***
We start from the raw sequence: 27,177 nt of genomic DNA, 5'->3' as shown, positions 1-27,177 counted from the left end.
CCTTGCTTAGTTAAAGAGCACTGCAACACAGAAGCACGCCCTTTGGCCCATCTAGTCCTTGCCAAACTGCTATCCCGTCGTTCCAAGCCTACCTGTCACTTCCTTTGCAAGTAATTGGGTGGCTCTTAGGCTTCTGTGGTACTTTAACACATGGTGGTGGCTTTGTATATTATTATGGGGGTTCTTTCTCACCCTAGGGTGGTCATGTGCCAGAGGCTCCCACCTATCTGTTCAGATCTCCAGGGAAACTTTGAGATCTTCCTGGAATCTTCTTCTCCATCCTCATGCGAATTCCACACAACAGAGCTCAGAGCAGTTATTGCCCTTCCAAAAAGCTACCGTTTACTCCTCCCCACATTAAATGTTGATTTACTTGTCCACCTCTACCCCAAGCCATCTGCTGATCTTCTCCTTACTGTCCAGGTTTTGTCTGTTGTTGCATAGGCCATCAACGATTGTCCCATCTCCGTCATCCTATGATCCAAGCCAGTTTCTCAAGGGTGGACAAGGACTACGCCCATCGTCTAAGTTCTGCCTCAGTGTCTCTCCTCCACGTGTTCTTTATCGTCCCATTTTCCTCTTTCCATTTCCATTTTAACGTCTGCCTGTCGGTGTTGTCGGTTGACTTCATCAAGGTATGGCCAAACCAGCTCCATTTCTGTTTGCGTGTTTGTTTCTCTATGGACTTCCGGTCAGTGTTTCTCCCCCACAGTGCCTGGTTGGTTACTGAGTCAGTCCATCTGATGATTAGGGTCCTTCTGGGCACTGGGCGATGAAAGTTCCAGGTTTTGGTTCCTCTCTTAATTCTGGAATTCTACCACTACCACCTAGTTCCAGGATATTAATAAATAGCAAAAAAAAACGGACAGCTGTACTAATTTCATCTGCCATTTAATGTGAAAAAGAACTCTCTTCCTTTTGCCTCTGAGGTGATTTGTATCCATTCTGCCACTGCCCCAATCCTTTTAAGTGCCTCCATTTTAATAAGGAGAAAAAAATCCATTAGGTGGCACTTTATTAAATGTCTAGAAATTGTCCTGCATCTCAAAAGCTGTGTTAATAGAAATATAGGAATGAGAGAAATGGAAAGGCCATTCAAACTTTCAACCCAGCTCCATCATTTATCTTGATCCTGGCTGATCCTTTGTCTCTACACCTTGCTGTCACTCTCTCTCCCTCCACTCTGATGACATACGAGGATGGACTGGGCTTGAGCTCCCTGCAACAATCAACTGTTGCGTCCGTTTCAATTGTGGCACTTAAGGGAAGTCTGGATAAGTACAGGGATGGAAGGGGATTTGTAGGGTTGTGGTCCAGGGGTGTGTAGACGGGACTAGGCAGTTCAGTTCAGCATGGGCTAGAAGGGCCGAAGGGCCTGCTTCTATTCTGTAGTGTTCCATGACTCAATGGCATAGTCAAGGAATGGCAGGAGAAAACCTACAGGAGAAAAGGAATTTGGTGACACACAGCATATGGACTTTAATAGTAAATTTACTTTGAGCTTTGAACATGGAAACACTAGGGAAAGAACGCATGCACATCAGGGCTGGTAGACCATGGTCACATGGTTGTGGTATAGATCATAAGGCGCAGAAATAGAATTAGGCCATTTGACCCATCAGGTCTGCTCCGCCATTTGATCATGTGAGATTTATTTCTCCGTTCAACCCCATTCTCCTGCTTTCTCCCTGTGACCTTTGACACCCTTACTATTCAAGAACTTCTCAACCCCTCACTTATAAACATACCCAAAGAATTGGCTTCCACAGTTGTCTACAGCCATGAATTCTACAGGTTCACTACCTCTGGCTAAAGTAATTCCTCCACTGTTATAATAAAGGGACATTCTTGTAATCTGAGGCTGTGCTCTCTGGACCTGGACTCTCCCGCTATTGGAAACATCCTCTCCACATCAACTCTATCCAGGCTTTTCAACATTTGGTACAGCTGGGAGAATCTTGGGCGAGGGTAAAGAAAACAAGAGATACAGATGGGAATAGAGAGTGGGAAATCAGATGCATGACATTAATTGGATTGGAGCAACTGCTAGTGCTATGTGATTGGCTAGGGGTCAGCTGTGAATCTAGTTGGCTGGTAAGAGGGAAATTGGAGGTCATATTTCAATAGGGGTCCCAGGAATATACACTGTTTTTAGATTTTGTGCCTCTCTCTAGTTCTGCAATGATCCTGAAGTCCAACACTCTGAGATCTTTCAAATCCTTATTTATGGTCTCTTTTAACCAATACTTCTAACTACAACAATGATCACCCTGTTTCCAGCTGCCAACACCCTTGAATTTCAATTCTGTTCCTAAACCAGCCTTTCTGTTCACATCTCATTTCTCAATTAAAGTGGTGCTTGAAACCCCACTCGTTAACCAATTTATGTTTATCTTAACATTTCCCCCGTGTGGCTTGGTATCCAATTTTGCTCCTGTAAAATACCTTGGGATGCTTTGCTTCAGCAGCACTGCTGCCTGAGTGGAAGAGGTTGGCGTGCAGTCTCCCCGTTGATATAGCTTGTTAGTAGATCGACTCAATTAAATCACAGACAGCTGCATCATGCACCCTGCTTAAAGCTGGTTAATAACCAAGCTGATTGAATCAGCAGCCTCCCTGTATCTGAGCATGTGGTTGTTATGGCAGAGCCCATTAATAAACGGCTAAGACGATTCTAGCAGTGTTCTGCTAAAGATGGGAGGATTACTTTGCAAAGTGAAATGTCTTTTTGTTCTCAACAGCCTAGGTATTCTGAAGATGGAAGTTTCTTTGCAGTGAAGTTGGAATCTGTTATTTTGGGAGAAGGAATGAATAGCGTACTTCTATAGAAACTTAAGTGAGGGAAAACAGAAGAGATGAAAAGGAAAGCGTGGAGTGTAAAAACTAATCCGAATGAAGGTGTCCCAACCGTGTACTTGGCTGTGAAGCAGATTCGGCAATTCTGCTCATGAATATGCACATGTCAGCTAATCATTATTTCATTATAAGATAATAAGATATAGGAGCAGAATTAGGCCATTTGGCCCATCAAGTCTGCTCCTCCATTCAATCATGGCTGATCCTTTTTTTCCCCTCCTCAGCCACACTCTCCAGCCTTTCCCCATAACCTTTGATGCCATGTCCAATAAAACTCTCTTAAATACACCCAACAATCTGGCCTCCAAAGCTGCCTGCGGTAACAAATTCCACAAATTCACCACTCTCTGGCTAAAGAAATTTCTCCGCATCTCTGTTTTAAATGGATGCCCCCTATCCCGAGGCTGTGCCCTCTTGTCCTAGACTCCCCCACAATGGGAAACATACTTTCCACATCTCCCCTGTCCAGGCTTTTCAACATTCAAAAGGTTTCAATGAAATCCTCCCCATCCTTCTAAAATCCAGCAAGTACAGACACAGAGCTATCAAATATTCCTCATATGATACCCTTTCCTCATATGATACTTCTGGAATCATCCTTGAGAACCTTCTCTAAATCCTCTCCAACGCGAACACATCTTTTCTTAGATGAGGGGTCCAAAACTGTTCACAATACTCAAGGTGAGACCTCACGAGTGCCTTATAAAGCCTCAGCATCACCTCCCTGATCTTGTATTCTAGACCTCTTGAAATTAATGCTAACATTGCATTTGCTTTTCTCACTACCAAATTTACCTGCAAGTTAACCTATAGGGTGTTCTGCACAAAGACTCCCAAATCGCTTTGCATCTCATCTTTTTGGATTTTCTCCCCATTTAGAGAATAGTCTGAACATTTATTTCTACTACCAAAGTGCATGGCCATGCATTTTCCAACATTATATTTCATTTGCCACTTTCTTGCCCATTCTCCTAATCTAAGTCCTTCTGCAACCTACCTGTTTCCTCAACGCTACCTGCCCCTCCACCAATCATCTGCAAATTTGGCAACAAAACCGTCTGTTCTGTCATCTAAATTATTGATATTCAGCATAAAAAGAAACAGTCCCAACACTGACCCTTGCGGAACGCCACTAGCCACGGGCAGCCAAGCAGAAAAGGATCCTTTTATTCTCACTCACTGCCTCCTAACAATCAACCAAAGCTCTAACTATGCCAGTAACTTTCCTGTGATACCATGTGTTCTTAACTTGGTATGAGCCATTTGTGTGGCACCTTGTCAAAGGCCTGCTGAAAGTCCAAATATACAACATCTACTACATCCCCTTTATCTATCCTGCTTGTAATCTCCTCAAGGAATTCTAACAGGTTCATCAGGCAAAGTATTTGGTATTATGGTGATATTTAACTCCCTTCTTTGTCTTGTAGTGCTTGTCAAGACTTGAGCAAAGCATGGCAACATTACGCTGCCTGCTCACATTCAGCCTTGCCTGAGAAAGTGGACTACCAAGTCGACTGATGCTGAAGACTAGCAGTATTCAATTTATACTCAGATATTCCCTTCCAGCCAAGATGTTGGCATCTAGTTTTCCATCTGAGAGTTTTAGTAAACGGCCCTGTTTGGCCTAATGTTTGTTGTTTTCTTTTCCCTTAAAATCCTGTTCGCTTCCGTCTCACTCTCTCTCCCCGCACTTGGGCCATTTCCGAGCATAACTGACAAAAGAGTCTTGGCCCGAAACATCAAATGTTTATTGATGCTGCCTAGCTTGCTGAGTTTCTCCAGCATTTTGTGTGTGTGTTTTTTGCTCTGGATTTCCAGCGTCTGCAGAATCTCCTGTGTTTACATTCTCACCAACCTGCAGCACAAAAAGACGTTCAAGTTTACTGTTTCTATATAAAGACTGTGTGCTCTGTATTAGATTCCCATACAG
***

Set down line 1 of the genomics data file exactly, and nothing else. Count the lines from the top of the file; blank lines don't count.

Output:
We start from the raw sequence: 27,177 nt of genomic DNA, 5'->3' as shown, positions 1-27,177 counted from the left end.